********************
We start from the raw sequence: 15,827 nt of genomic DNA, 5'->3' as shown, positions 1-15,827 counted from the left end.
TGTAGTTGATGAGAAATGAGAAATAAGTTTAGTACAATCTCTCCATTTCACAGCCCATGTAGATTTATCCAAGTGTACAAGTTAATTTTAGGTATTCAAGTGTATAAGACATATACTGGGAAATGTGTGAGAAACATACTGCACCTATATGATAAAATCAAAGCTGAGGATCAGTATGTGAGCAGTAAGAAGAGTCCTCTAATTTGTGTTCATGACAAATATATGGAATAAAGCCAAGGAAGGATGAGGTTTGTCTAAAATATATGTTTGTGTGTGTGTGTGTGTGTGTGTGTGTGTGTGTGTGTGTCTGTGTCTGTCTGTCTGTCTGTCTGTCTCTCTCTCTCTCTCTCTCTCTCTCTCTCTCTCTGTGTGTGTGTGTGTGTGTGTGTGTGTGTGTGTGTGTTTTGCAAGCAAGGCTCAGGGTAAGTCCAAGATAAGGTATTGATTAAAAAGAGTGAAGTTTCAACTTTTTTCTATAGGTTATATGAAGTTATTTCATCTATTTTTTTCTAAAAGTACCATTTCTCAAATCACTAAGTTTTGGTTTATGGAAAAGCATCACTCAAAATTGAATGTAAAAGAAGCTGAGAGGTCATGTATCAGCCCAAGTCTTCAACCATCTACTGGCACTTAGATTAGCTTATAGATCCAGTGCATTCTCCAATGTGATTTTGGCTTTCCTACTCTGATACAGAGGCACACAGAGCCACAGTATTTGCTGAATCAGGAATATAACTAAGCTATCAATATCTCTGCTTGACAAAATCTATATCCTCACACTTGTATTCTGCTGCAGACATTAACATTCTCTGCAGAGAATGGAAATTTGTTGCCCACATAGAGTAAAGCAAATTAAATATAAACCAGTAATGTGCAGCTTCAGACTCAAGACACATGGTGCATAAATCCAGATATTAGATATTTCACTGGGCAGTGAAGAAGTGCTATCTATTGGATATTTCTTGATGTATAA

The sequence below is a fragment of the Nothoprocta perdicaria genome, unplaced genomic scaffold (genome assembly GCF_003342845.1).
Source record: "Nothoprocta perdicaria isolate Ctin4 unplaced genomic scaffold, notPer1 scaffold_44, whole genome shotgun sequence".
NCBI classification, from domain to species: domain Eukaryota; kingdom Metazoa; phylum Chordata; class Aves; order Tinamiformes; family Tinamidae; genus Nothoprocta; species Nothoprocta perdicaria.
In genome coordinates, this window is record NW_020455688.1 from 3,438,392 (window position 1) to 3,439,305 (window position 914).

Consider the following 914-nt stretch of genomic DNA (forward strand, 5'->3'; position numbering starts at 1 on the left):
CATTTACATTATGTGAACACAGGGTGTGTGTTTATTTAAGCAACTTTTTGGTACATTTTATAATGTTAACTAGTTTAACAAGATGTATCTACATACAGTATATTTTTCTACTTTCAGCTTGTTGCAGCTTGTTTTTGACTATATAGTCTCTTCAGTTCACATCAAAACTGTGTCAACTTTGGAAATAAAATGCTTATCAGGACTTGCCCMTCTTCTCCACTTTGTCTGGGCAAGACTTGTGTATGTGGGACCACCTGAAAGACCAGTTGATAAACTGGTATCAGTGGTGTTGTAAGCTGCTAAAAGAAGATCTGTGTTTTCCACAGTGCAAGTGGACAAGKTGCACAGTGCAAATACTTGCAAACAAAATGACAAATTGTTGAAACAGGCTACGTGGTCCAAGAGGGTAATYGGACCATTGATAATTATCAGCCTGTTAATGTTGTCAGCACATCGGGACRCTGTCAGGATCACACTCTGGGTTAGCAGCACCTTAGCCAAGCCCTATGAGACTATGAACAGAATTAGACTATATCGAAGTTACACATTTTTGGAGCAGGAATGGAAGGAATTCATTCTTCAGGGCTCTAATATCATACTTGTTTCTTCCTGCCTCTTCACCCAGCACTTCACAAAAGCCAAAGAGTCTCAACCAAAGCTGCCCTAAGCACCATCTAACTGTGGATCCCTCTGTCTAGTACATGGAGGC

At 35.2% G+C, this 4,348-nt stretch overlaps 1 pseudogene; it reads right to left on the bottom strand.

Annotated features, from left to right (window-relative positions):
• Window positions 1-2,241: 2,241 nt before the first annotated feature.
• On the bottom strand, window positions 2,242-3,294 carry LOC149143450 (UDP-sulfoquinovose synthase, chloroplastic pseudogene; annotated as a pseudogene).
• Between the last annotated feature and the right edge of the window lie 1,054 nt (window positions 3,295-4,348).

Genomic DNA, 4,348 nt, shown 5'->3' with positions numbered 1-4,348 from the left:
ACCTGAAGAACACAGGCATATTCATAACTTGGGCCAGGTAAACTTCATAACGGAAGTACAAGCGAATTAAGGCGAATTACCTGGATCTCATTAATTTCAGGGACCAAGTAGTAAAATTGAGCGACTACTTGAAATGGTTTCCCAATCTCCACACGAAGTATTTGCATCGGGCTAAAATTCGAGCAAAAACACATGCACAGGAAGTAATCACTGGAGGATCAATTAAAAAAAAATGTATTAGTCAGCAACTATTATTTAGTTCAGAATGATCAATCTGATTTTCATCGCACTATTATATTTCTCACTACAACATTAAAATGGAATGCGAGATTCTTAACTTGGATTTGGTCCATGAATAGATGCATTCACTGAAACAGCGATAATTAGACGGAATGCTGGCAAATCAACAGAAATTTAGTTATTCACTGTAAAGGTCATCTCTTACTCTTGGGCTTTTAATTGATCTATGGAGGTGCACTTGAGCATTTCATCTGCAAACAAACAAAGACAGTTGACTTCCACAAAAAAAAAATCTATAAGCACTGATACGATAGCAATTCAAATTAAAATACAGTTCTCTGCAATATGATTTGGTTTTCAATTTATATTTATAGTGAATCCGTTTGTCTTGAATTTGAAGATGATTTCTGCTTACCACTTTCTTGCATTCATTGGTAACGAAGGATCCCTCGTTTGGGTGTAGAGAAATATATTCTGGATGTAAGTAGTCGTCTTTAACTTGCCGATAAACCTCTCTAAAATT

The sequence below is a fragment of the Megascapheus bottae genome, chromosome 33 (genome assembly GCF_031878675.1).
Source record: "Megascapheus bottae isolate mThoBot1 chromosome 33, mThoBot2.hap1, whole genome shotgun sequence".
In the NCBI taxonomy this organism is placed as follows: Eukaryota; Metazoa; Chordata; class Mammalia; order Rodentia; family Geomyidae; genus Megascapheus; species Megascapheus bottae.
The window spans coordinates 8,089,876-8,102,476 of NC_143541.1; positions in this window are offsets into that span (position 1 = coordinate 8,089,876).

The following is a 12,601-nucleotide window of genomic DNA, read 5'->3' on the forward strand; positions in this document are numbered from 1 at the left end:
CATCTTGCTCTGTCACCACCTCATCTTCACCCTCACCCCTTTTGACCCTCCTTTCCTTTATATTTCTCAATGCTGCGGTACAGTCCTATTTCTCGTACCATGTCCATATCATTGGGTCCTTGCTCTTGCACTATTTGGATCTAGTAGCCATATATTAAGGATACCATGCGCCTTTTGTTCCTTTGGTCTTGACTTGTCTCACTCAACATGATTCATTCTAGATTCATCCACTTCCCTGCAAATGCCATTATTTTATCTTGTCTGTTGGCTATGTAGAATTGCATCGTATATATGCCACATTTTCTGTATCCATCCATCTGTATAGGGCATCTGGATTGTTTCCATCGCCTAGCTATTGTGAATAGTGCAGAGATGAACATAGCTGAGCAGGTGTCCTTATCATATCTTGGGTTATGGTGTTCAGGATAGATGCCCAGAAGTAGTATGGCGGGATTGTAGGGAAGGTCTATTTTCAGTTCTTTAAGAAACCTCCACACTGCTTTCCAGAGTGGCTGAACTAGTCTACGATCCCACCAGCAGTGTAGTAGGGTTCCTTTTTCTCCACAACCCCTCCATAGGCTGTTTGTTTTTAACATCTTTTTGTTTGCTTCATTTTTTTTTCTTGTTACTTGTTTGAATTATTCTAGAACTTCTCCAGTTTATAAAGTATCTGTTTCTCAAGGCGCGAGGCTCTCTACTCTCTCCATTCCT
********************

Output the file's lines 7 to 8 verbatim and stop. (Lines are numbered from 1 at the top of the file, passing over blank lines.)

Consider the following 914-nt stretch of genomic DNA (forward strand, 5'->3'; position numbering starts at 1 on the left):
CATTTACATTATGTGAACACAGGGTGTGTGTTTATTTAAGCAACTTTTTGGTACATTTTATAATGTTAACTAGTTTAACAAGATGTATCTACATACAGTATATTTTTCTACTTTCAGCTTGTTGCAGCTTGTTTTTGACTATATAGTCTCTTCAGTTCACATCAAAACTGTGTCAACTTTGGAAATAAAATGCTTATCAGGACTTGCCCMTCTTCTCCACTTTGTCTGGGCAAGACTTGTGTATGTGGGACCACCTGAAAGACCAGTTGATAAACTGGTATCAGTGGTGTTGTAAGCTGCTAAAAGAAGATCTGTGTTTTCCACAGTGCAAGTGGACAAGKTGCACAGTGCAAATACTTGCAAACAAAATGACAAATTGTTGAAACAGGCTACGTGGTCCAAGAGGGTAATYGGACCATTGATAATTATCAGCCTGTTAATGTTGTCAGCACATCGGGACRCTGTCAGGATCACACTCTGGGTTAGCAGCACCTTAGCCAAGCCCTATGAGACTATGAACAGAATTAGACTATATCGAAGTTACACATTTTTGGAGCAGGAATGGAAGGAATTCATTCTTCAGGGCTCTAATATCATACTTGTTTCTTCCTGCCTCTTCACCCAGCACTTCACAAAAGCCAAAGAGTCTCAACCAAAGCTGCCCTAAGCACCATCTAACTGTGGATCCCTCTGTCTAGTACATGGAGGC